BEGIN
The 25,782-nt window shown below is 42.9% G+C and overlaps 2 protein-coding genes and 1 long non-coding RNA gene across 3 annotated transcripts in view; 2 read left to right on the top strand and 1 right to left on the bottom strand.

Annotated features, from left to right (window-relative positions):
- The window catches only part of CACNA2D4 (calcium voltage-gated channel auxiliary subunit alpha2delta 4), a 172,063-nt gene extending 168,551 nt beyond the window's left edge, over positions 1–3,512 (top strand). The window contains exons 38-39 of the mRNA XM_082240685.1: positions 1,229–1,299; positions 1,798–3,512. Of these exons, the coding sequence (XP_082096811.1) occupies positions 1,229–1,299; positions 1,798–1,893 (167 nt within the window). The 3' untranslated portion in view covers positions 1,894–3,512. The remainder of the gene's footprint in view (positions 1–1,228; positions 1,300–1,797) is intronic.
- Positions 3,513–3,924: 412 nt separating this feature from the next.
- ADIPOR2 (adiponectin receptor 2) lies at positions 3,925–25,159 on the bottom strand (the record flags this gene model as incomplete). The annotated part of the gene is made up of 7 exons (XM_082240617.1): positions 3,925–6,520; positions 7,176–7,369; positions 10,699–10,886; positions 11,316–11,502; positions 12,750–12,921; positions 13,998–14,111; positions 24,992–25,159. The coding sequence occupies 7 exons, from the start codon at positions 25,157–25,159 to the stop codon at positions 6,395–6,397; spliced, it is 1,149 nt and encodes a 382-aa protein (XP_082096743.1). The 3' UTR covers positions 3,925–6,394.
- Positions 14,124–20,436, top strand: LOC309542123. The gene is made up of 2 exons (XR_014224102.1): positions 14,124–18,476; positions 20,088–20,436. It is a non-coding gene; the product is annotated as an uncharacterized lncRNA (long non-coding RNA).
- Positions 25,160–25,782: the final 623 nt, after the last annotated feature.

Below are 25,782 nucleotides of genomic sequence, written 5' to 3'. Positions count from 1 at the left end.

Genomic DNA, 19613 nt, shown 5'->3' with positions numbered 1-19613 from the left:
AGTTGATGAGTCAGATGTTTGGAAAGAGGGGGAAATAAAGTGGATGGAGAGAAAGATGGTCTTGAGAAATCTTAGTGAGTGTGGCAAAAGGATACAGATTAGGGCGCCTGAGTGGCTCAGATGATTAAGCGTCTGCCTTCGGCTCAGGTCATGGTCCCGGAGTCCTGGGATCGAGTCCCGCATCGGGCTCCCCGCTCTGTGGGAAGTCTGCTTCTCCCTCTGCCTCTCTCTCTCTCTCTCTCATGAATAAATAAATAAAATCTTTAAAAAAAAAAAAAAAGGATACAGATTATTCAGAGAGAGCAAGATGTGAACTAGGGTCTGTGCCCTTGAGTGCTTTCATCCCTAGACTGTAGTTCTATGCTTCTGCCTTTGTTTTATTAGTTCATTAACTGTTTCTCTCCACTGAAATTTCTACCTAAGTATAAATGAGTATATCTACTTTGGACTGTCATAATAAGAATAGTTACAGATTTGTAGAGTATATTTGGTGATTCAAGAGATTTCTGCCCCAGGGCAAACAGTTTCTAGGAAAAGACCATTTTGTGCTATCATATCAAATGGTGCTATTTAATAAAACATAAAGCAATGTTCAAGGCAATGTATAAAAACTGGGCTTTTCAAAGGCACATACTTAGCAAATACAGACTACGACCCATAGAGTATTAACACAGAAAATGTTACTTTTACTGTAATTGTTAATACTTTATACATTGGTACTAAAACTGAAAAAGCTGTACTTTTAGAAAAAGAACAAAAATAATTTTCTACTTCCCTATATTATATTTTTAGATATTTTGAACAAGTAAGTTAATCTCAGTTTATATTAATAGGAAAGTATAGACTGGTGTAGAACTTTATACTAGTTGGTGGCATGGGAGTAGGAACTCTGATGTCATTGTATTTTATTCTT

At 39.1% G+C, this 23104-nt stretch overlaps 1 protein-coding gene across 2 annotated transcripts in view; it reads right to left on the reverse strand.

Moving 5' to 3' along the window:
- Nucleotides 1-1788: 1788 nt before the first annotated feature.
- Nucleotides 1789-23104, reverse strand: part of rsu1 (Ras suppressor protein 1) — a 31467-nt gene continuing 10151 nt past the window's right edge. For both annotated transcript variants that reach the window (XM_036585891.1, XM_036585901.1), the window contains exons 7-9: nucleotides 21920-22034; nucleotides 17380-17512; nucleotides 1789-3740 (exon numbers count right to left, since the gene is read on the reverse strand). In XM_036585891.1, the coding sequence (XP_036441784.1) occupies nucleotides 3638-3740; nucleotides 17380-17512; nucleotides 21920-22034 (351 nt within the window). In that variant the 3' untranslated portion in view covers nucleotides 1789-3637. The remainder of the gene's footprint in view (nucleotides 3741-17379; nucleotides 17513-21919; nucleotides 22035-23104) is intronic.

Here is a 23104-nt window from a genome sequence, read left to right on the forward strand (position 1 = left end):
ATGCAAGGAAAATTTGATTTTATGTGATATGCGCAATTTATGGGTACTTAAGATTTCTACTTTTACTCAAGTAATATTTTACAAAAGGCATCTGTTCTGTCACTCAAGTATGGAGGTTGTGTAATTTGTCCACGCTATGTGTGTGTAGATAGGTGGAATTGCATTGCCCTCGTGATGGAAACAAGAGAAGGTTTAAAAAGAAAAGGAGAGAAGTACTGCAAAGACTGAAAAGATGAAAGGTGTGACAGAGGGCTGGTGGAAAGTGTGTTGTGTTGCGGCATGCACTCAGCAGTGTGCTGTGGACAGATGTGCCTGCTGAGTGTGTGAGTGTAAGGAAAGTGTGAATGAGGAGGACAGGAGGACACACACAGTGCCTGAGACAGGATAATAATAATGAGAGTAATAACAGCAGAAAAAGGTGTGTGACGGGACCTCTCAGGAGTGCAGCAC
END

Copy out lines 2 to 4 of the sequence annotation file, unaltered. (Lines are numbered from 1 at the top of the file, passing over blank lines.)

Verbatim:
Annotated features, from left to right (window-relative positions):
- The window catches only part of CACNA2D4 (calcium voltage-gated channel auxiliary subunit alpha2delta 4), a 172,063-nt gene extending 168,551 nt beyond the window's left edge, over positions 1–3,512 (top strand). The window contains exons 38-39 of the mRNA XM_082240685.1: positions 1,229–1,299; positions 1,798–3,512. Of these exons, the coding sequence (XP_082096811.1) occupies positions 1,229–1,299; positions 1,798–1,893 (167 nt within the window). The 3' untranslated portion in view covers positions 1,894–3,512. The remainder of the gene's footprint in view (positions 1–1,228; positions 1,300–1,797) is intronic.
- Positions 3,513–3,924: 412 nt separating this feature from the next.